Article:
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Moritz Lindner, Sebastian Kosanetzky, Maximilian Pfau, Jennifer Nadal, Lukas A. Gördt, Steffen Schmitz-Valckenberg, Matthias Schmid, Frank G. Holz, Monika Fleckenstein, for the FAM-Study Group; Local Progression Kinetics of Geographic Atrophy in Age-Related Macular Degeneration Are Associated With Atrophy Border Morphology. Invest. Ophthalmol. Vis. Sci. 2018;59(4):AMD12-AMD18. doi: https://doi.org/10.1167/iovs.17-23203.
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To assess the impact of distinct atrophy border characteristics based on spectral-domain optical coherence tomography (SD-OCT) imaging on local atrophy progression.
Patients with geographic atrophy (GA) secondary to AMD were recruited in the context of the Longitudinal Fundus Autofluorescence in Age-related Macular Degeneration and Directional Spread in Geographic Atrophy studies (NCT00393692, NCT02051998). Horizontal and vertical SD-OCT scans were acquired at sequential visits using a device allowing for anatomically accurate registration of follow-up to baseline scans. For quantification of local atrophy progression, the lateral spread of GA (LSGA) was measured. Further, border types were independently graded. Comparison of LSGA between the different border types was performed using linear mixed-effects models.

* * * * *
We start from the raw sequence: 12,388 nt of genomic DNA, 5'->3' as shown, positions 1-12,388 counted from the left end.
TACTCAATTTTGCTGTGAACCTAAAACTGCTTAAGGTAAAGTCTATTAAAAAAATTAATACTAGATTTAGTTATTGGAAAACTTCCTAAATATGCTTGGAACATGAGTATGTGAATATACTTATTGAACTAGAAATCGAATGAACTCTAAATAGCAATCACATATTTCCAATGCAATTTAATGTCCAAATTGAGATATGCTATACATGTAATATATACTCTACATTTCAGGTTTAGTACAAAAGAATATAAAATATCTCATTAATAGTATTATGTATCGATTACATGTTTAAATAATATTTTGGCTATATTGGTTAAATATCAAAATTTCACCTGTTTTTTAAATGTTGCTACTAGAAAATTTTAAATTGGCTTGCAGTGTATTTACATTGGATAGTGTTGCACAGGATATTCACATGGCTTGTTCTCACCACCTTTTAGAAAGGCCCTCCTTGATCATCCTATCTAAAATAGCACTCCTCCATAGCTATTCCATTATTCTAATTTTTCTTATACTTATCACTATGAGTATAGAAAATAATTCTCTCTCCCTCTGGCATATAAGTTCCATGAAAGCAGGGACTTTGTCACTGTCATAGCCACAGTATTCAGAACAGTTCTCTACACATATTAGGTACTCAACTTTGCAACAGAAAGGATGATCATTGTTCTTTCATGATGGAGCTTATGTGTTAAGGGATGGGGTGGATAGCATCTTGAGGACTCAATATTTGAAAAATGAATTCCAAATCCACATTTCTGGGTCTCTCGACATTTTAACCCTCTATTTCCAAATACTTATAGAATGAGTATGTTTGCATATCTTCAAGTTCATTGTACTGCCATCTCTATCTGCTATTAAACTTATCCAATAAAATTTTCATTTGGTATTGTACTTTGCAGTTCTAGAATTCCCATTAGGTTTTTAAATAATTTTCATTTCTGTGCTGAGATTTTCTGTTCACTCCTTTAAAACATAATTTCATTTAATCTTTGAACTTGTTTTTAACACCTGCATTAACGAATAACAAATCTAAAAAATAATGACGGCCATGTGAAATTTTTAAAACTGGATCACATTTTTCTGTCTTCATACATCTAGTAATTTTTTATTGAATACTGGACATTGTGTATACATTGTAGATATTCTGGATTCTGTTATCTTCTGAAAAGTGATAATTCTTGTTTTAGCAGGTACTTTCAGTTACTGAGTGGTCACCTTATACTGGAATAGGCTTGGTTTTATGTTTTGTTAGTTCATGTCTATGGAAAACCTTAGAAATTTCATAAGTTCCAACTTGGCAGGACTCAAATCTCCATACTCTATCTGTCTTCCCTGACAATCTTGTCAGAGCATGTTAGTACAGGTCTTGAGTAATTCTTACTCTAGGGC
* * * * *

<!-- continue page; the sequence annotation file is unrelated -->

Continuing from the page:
Seventy-two eyes of 49 patients (27 female) aged 74.0 years (Inter quartile range [IQR], 68.1–79.0) were included into this analysis. A total of 258 border sections were analyzed longitudinally over a median period of 1.2 years (IQR, 0.9–1.6). At baseline, 17.1% borders were classified as ‘regular', 47.7% as ‘irregular', and 35.3% as ‘splitting'. Sixty-two percent of the eyes exhibited more than one border type. LSGA was slowest in ‘regular' borders (62.85 ± 25.29 μm/y), followed by ‘irregular' borders (91.15 ± 15.05 μm/y) and fastest in ‘splitting' borders (183.15 ± 18.17 μm/y). Differences between the ‘splitting' and each other border type were statistically significant (P < 0.001).
The results indicate that SD-OCT–based assessment of local GA border morphology can serve as a predictor for local atrophy progression. These observations help to better understand the natural history and potential pathogenetic factors of GA development and progression.
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